Search Dominates Social Networking For Product Discovery, Study Says

Search engines are the number one way that consumers find out about new products, according to a new study commissioned by commerce software developer ATG. The survey was conducted online and polled 1,002 U.S. adult consumers in July 2010.

One question asked respondents to list up to five ways they discover new products. 53% of respondents across all age groups said they discover products through search engines. Only 8% said they discover new online products via “links or information on social networking sites.”

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In the survey, men were more likely to rely on search engines to discover new products (59% compared to 47% of women). And younger adults were somewhat less likely to discover products through search engines. 47% in the 18-34 age group said search engines, compared to 55% in the 35-54 group, and 52% in the 55 and older segment.

But if social networking isn’t a primary driver overall of product awareness, there are plenty of surveys that have shown its importance for product and customer support. And the ATG study emphasizes that both social and mobile platforms are increasingly important to younger consumers. Consider these stats:

  • About 29% of respondents aged 18-34 said they have discovered a product or service through a social network. That figure is lower for older adults.
  • 37% of consumers aged 18-34 said it was “important” or “very important” that merchants provide an opportunity to interact through social networks.
  • 50% of the 18-34 group are using Facebook to “like” merchants, interact with other consumers and friends about products, post images and reviews, seek customer service, look for coupons, and post messages to a merchant’s fan page.
  • About 41% of consumers aged 18-34 are using their mobile device to complete purchases of products and services with varying frequencies.
  • 46% of 18-34 year-olds are using their mobile devices to receive text notifications from merchants, search for coupons, browse through merchants’ collections, and seek ratings and reviews.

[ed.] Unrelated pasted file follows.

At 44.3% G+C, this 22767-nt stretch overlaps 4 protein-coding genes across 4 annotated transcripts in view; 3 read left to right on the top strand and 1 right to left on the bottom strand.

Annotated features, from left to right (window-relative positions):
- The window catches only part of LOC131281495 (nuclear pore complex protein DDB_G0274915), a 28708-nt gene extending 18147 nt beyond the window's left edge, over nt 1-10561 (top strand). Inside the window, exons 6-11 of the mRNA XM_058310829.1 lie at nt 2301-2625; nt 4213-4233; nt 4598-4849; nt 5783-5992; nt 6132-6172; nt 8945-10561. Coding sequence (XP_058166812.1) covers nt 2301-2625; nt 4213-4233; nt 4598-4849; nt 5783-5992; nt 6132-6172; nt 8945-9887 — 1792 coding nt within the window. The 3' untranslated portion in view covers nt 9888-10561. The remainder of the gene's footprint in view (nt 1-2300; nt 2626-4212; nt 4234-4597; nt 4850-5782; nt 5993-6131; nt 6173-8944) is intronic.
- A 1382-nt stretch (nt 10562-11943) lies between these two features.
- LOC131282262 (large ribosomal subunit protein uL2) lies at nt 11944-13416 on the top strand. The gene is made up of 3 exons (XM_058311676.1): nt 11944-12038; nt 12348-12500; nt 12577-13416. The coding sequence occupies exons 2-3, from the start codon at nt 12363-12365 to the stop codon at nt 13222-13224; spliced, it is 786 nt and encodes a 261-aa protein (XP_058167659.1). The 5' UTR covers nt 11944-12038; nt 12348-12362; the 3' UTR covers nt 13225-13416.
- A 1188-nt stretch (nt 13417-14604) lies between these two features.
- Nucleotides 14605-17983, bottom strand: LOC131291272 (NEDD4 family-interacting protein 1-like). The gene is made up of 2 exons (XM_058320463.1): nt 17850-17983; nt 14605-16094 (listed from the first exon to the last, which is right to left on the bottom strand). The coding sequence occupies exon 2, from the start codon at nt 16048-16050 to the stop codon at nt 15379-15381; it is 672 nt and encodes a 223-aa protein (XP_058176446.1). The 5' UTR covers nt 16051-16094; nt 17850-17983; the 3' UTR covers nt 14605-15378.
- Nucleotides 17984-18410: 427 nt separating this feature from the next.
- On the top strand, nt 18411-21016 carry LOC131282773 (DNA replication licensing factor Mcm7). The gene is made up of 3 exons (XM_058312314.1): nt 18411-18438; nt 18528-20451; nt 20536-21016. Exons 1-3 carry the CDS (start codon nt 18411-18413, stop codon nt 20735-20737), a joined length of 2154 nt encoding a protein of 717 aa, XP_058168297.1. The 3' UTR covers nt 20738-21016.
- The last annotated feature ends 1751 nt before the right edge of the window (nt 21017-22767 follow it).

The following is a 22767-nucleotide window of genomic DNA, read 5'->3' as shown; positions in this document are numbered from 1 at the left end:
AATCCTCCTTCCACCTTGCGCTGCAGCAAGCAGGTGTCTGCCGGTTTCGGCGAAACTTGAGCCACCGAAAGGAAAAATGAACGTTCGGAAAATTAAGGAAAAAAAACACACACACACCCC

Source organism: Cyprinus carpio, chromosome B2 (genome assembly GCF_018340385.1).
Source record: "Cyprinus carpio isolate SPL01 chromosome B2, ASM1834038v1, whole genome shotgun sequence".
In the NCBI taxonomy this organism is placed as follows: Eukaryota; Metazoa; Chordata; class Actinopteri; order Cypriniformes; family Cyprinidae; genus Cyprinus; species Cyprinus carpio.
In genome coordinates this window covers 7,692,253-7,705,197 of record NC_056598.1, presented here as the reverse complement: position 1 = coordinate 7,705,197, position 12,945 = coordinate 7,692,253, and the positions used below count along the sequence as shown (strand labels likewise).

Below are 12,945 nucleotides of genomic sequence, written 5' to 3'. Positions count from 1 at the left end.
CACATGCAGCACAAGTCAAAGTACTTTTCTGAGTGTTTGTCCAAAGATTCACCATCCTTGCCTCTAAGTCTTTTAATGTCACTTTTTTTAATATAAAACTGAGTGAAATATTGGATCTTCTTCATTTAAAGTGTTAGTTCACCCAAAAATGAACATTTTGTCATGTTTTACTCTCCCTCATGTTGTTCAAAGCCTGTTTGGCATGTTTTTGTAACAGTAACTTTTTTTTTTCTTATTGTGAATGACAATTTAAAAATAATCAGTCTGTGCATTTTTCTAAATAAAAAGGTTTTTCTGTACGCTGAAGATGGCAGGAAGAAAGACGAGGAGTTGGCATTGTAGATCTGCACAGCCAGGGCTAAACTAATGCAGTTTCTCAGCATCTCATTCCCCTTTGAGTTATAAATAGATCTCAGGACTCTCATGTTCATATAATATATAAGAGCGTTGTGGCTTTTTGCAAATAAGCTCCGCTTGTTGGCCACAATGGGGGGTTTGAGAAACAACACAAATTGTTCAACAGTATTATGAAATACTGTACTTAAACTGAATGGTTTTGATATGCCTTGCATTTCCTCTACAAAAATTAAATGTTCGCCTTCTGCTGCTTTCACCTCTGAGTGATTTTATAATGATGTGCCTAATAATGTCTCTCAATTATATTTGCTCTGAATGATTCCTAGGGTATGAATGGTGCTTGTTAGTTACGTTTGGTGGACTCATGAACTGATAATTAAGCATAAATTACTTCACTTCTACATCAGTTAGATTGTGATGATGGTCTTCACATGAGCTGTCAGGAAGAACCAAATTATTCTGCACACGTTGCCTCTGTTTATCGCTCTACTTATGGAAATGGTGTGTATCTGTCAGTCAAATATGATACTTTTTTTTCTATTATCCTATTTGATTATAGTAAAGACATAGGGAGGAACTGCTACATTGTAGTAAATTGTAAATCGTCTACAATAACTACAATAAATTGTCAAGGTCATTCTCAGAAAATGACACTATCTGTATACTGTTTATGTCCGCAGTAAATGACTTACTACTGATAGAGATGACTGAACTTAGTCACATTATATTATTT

You can request a copy of the study on ATG’s website.

Related Topics: Channel: Strategy | Search & Society: General | Stats: Search Behavior | Top News

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About The Author: is Editor-In-Chief of Search Engine Land. His news career includes time spent in TV, radio, and print journalism. His web career continues to include a small number of SEO and social media consulting clients, as well as regular speaking engagements at marketing events around the U.S. He recently launched a site dedicated to Google Glass called Glass Almanac and also blogs at Small Business Search Marketing. Matt can be found on Twitter at @MattMcGee and/or on Google Plus. You can read Matt's disclosures on his personal blog.

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  • http://www.twitter.com/GregBogdan Greg Bogdan

    Thanks for sharing Danny. Some of the buzz around social could leave some folks with the impression that Search is not so important. Social is influential and touches at different stages but search is still very dominant. Great to see the data.

    And with “social search” via Google’s newish left panel options (updates, blog, discussions) plus the mixing of social in universal results, the lines do blur.

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